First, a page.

By Melissa Fossum
By Lauren Wise
By New Times
By Amanda Savage
By Jason P. Woodbury
By Troy Farah
By New Times
In pop-music terms, Juliana Hatfield comes very close to that definition. The semipopular songwriter has become the princess of paradox; she insists that her literal existence is not based on the world of insecurities implied within her seemingly autobiographical songs. Consequently, Hatfield has been cursed with the burden of proving that her songs are not autobiographical, and this has proven to be most difficult. It is her embodiment of contrast that is essential to her artistry.
And it's no wonder. For years, Hatfield has strapped on a Les Paul guitar and composed gritty ditties of disappointment and desperate desire with every sensitivity and pain cranked up full volume. On the opposite end of her sonic spectrum, her voice, although determined, sounds very childlike and naive--like a blindfolded little girl trying to hit a pinata. This is not the voice one might expect for such Marshall-driven misery. But somehow, there's something seductive about this bittersweet symphony. The musical mixture works, and this sound is the foundation of Hatfield's house of pain.
The emotional essence in Hatfield's songs may have deep roots for the Bostonian. She's been quoted as saying that she was somewhat "tortured as a child" and picked on by brothers who used to "beat on me and make me feel really worthless." Perhaps her je ne sais quoi stemmed from child psychology transformed into prodigy.
Hatfield attended Berklee College of Music and was a member of the long-defunct Blake Babies. She would shortly thereafter gain recognition with the Lemonheads, a band fronted by Evan Dando. Their commercially successful album It's a Shame About Ray featured Hatfield on bass, but she chose not to tour with the band. Instead, Hatfield wished to gain exposure on her own and proceeded to record her debut solo album, Hey Babe. Released on Mammoth in 1992, the album featured special guests such as Mike Watt, John Wesley Harding and Dando. Songs like "Everybody Loves Me but You" and "Forever Baby" were ritualistic romanticisms deep with wanton insecurities and low self-esteem. Conceivably, the power in such pop confessions could have been pieced together from clippings of her personal life; by then, the ubiquitous Dando was known to be a rock 'n' roll Romeo. On MTV's 120 Minutes, he announced to viewers that Hatfield was his "sometimes girlfriend." Fortunately for Hatfield's career, Hey Babe won favor among critics, and questions addressed to her about Dando would wane.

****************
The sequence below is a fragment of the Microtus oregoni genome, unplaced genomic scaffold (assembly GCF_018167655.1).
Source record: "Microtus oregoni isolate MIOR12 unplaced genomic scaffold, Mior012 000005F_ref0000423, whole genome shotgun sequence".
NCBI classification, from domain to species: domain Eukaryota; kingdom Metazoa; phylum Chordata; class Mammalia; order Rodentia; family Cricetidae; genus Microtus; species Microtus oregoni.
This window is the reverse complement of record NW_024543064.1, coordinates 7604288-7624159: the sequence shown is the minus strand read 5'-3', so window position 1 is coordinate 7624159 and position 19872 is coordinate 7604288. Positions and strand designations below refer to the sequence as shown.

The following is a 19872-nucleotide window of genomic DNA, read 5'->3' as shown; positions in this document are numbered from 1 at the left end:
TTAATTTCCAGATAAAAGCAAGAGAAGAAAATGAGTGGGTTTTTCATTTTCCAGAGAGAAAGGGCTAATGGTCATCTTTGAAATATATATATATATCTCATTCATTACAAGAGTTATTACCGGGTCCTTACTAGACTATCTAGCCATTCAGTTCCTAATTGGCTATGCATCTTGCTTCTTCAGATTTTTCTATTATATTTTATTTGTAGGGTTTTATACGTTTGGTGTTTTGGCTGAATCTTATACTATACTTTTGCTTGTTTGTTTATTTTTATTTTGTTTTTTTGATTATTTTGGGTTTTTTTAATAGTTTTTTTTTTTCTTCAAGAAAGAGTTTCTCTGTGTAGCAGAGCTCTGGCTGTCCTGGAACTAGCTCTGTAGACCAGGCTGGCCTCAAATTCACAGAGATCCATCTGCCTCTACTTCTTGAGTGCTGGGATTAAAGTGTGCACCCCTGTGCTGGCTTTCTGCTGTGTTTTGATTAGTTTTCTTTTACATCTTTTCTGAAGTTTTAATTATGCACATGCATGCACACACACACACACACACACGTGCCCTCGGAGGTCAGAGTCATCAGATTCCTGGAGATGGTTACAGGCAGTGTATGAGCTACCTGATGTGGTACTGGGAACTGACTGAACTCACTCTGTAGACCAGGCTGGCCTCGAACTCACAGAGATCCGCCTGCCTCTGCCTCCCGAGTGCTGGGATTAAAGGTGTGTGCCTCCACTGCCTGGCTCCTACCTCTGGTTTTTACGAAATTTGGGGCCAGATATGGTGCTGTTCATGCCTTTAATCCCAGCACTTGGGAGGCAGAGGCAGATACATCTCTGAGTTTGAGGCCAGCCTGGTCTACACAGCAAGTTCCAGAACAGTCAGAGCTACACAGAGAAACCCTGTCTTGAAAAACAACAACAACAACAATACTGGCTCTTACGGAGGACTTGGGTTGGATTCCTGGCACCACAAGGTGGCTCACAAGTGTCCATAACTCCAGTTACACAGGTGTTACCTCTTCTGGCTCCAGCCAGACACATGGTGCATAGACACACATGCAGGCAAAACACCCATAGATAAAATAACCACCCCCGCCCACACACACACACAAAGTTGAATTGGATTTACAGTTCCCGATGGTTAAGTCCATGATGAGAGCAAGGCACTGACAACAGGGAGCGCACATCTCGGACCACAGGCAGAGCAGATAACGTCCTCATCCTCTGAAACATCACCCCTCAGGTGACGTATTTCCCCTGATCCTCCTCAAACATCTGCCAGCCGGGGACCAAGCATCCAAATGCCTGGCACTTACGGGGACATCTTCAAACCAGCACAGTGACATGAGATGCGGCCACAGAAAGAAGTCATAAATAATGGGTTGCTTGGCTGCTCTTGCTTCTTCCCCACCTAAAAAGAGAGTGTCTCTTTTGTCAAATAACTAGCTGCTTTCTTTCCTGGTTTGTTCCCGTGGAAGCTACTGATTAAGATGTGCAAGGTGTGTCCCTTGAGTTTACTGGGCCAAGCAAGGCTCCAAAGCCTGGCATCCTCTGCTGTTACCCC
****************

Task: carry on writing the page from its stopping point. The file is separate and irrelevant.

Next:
As a result of Hatfield's Mammoth success, Atlantic penned a deal, and 1993 saw the release of Become What You Are. The disc was produced by Scott Litt (R.E.M., Replacements), and the MTV-friendly single "My Sister" enjoyed moderate success with its infamous "she's such a bitch" punch line (Hatfield does not have a sister). Radio then reached for the singles "For the Birds" and "Spin the Bottle." The latter track is also featured in the aforementioned movie Reality Bites, although, if ears could blink, the song would easily be missed. Become What You Are elevated Hatfield's exposure to a new height. The front-page coverage by Spin, Sassy and Alternative Press provided additional evidence.
After extensive touring, Only Everything was released by Atlantic in 1995. This album attempted to cut a harder edge, but the trimmings represented a less original and more commercial effort. The single "Universal Heartbeat" contained the bittersweet lyric, "A heart that hurts is a heart that works." This has become another line of scripture in Hatfield's bible of beauty and sadness. Unfortunately, Only Everything proved far less universal and faded from the public's view.
Hatfield possibly came a bit ahead of her time, but as a forecastle nonetheless. A wave of talented female singer-songwriters has since reached the mainland, traveling a course that was male-dominated just a short time ago. In a sea of musical mademoiselles, Hatfield turned out to be a buried treasure in what is truly ironic but ultimately positive. She got some acknowledgement as a forerunner by being invited on last summer's Lilith Fair tour, a freighter of feminine talent which included Sarah McLachlan, Fiona Apple, and Joan Osborne. On selective dates and in opening slots, Hatfield rocked the boat with her stormy anthems and anecdotes.
Hatfield has left Atlantic and recently released a new EP on the indie label Bar None. Please Do Not Disturb contains six self-produced songs that once again redefine female-pop conventions. Hatfield will release another indie EP and a full CD on a new major label in the future. In support of the EP, Hatfield set aside a few minutes to discuss her new songs, Atlantic Records and a few of today's heavily rotated artists.